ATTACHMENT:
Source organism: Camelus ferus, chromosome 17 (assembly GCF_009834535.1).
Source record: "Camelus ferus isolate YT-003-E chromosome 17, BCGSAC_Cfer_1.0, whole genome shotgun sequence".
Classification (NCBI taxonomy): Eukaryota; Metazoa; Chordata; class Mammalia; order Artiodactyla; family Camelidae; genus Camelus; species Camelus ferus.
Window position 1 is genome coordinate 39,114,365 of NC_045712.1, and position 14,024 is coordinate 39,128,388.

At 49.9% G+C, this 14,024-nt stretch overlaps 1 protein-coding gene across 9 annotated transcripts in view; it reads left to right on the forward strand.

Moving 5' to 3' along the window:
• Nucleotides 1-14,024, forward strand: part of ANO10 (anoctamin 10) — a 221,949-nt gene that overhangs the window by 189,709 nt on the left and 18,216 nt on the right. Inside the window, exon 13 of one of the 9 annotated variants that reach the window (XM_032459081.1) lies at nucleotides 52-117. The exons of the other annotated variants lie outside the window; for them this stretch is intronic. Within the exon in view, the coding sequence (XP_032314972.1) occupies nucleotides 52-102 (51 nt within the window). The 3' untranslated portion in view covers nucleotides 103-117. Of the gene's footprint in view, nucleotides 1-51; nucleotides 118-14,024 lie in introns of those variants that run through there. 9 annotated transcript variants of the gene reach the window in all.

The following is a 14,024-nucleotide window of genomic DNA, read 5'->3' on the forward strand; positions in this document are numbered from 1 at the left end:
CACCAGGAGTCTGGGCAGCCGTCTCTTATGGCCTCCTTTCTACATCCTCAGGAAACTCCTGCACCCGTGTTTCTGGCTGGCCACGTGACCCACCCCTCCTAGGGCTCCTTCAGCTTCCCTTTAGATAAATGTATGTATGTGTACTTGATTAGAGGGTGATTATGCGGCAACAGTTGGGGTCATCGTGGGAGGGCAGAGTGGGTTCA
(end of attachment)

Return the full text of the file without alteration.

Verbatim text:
Source organism: Camelus ferus, chromosome 17 (assembly GCF_009834535.1).
Source record: "Camelus ferus isolate YT-003-E chromosome 17, BCGSAC_Cfer_1.0, whole genome shotgun sequence".
Classification (NCBI taxonomy): Eukaryota; Metazoa; Chordata; class Mammalia; order Artiodactyla; family Camelidae; genus Camelus; species Camelus ferus.
Window position 1 is genome coordinate 39,114,365 of NC_045712.1, and position 14,024 is coordinate 39,128,388.

At 49.9% G+C, this 14,024-nt stretch overlaps 1 protein-coding gene across 9 annotated transcripts in view; it reads left to right on the forward strand.

Moving 5' to 3' along the window:
• Nucleotides 1-14,024, forward strand: part of ANO10 (anoctamin 10) — a 221,949-nt gene that overhangs the window by 189,709 nt on the left and 18,216 nt on the right. Inside the window, exon 13 of one of the 9 annotated variants that reach the window (XM_032459081.1) lies at nucleotides 52-117. The exons of the other annotated variants lie outside the window; for them this stretch is intronic. Within the exon in view, the coding sequence (XP_032314972.1) occupies nucleotides 52-102 (51 nt within the window). The 3' untranslated portion in view covers nucleotides 103-117. Of the gene's footprint in view, nucleotides 1-51; nucleotides 118-14,024 lie in introns of those variants that run through there. 9 annotated transcript variants of the gene reach the window in all.

The following is a 14,024-nucleotide window of genomic DNA, read 5'->3' on the forward strand; positions in this document are numbered from 1 at the left end:
CACCAGGAGTCTGGGCAGCCGTCTCTTATGGCCTCCTTTCTACATCCTCAGGAAACTCCTGCACCCGTGTTTCTGGCTGGCCACGTGACCCACCCCTCCTAGGGCTCCTTCAGCTTCCCTTTAGATAAATGTATGTATGTGTACTTGATTAGAGGGTGATTATGCGGCAACAGTTGGGGTCATCGTGGGAGGGCAGAGTGGGTTCA